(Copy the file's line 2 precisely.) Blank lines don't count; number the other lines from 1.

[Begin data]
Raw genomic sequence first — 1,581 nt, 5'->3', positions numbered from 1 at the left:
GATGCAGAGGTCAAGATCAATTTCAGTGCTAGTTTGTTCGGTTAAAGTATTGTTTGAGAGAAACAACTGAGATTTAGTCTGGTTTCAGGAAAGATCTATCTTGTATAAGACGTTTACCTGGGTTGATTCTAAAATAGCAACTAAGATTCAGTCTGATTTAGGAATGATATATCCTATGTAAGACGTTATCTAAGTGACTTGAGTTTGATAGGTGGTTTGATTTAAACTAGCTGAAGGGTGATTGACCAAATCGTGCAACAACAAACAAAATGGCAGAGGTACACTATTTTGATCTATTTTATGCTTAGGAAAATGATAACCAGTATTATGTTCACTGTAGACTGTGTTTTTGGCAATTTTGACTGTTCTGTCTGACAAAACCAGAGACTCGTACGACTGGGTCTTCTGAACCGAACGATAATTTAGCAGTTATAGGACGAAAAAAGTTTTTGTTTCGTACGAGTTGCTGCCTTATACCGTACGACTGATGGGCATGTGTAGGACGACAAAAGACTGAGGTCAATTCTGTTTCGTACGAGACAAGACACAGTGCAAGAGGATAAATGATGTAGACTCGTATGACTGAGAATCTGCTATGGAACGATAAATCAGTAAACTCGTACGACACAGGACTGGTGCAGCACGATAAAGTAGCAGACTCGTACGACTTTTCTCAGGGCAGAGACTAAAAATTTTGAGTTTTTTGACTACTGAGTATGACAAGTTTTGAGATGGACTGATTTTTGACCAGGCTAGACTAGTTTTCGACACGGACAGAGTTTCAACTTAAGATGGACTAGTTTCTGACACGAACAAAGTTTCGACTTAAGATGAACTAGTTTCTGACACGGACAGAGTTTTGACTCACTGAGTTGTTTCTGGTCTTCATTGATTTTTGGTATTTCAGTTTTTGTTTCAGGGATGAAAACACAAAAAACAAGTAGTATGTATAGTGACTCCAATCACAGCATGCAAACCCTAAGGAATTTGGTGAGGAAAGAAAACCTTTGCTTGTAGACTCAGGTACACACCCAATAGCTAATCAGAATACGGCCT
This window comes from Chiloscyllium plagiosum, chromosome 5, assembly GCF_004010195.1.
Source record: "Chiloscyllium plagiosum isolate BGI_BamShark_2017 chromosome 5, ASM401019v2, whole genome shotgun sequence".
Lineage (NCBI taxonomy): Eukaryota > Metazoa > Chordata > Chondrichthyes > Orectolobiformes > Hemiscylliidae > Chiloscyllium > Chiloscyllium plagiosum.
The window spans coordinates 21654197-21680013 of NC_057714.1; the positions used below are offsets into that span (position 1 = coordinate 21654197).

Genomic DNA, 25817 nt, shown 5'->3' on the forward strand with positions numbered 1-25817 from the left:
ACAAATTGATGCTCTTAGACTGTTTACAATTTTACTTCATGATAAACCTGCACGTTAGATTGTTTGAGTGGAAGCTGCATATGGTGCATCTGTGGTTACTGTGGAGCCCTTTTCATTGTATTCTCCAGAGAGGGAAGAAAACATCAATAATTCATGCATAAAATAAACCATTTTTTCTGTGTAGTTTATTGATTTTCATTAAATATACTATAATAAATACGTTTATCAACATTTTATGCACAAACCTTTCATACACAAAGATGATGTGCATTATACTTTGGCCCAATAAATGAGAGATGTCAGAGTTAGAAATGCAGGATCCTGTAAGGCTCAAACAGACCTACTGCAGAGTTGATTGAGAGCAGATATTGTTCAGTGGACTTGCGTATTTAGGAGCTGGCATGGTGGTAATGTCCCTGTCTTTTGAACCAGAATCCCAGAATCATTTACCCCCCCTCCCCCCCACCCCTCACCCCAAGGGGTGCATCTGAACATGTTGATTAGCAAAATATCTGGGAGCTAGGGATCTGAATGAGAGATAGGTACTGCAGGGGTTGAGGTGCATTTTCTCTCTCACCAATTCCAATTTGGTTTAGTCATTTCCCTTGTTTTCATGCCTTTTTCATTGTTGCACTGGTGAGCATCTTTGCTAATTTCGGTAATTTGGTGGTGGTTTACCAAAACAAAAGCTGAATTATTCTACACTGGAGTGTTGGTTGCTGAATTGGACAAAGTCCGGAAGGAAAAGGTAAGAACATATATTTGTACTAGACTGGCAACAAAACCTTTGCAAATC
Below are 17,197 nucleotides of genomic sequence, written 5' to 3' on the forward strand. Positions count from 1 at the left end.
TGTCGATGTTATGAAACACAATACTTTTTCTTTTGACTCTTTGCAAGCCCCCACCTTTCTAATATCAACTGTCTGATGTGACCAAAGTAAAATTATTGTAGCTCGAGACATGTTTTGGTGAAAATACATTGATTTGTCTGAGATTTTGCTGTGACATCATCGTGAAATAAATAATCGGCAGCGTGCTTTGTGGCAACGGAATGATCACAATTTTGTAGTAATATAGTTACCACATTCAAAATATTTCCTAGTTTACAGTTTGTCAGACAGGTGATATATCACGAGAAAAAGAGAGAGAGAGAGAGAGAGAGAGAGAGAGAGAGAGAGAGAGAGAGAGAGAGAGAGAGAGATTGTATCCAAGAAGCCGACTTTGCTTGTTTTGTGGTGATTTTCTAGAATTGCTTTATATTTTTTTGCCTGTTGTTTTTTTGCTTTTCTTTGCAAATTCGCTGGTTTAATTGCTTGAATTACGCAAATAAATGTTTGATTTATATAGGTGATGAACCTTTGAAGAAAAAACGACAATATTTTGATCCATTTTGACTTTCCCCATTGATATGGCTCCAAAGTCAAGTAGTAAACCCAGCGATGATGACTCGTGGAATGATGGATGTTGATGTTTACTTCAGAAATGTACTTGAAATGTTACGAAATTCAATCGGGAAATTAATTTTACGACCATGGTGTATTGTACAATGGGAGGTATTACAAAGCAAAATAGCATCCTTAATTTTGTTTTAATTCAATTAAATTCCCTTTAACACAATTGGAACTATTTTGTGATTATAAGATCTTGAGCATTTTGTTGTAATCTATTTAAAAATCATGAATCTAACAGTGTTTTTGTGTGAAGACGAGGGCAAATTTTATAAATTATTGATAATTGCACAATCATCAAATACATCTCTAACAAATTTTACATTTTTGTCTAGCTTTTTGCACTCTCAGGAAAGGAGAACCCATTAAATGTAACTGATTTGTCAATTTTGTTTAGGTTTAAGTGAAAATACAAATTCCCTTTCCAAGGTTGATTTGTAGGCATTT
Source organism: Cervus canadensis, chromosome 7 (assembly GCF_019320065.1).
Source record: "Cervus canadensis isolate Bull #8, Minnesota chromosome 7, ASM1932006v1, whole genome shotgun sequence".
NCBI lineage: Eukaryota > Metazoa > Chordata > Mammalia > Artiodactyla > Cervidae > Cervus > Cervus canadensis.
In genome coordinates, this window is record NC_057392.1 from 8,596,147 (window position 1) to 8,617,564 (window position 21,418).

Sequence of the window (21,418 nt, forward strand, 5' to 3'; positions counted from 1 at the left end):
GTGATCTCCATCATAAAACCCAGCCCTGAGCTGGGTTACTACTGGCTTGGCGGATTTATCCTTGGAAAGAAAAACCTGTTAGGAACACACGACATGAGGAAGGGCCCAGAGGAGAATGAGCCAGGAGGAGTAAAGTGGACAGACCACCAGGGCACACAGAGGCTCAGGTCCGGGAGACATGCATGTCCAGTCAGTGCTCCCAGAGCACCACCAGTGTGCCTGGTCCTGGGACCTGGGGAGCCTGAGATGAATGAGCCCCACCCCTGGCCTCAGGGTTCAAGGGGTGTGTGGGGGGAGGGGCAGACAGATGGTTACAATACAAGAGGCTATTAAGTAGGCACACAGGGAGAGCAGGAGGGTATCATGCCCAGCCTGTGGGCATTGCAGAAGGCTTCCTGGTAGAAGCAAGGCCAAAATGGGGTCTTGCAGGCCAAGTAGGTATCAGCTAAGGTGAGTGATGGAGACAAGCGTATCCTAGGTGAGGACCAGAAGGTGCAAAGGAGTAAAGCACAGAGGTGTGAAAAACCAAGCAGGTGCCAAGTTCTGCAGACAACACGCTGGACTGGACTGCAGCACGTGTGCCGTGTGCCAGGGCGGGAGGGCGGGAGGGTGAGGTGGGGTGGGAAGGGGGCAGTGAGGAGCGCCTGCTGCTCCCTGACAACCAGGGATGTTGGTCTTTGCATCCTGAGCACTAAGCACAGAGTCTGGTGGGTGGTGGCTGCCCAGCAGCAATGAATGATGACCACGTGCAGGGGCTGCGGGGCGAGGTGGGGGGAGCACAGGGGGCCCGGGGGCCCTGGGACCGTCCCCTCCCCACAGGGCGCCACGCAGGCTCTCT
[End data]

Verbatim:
GATGCAGAGGTCAAGATCAATTTCAGTGCTAGTTTGTTCGGTTAAAGTATTGTTTGAGAGAAACAACTGAGATTTAGTCTGGTTTCAGGAAAGATCTATCTTGTATAAGACGTTTACCTGGGTTGATTCTAAAATAGCAACTAAGATTCAGTCTGATTTAGGAATGATATATCCTATGTAAGACGTTATCTAAGTGACTTGAGTTTGATAGGTGGTTTGATTTAAACTAGCTGAAGGGTGATTGACCAAATCGTGCAACAACAAACAAAATGGCAGAGGTACACTATTTTGATCTATTTTATGCTTAGGAAAATGATAACCAGTATTATGTTCACTGTAGACTGTGTTTTTGGCAATTTTGACTGTTCTGTCTGACAAAACCAGAGACTCGTACGACTGGGTCTTCTGAACCGAACGATAATTTAGCAGTTATAGGACGAAAAAAGTTTTTGTTTCGTACGAGTTGCTGCCTTATACCGTACGACTGATGGGCATGTGTAGGACGACAAAAGACTGAGGTCAATTCTGTTTCGTACGAGACAAGACACAGTGCAAGAGGATAAATGATGTAGACTCGTATGACTGAGAATCTGCTATGGAACGATAAATCAGTAAACTCGTACGACACAGGACTGGTGCAGCACGATAAAGTAGCAGACTCGTACGACTTTTCTCAGGGCAGAGACTAAAAATTTTGAGTTTTTTGACTACTGAGTATGACAAGTTTTGAGATGGACTGATTTTTGACCAGGCTAGACTAGTTTTCGACACGGACAGAGTTTCAACTTAAGATGGACTAGTTTCTGACACGAACAAAGTTTCGACTTAAGATGAACTAGTTTCTGACACGGACAGAGTTTTGACTCACTGAGTTGTTTCTGGTCTTCATTGATTTTTGGTATTTCAGTTTTTGTTTCAGGGATGAAAACACAAAAAACAAGTAGTATGTATAGTGACTCCAATCACAGCATGCAAACCCTAAGGAATTTGGTGAGGAAAGAAAACCTTTGCTTGTAGACTCAGGTACACACCCAATAGCTAATCAGAATACGGCCT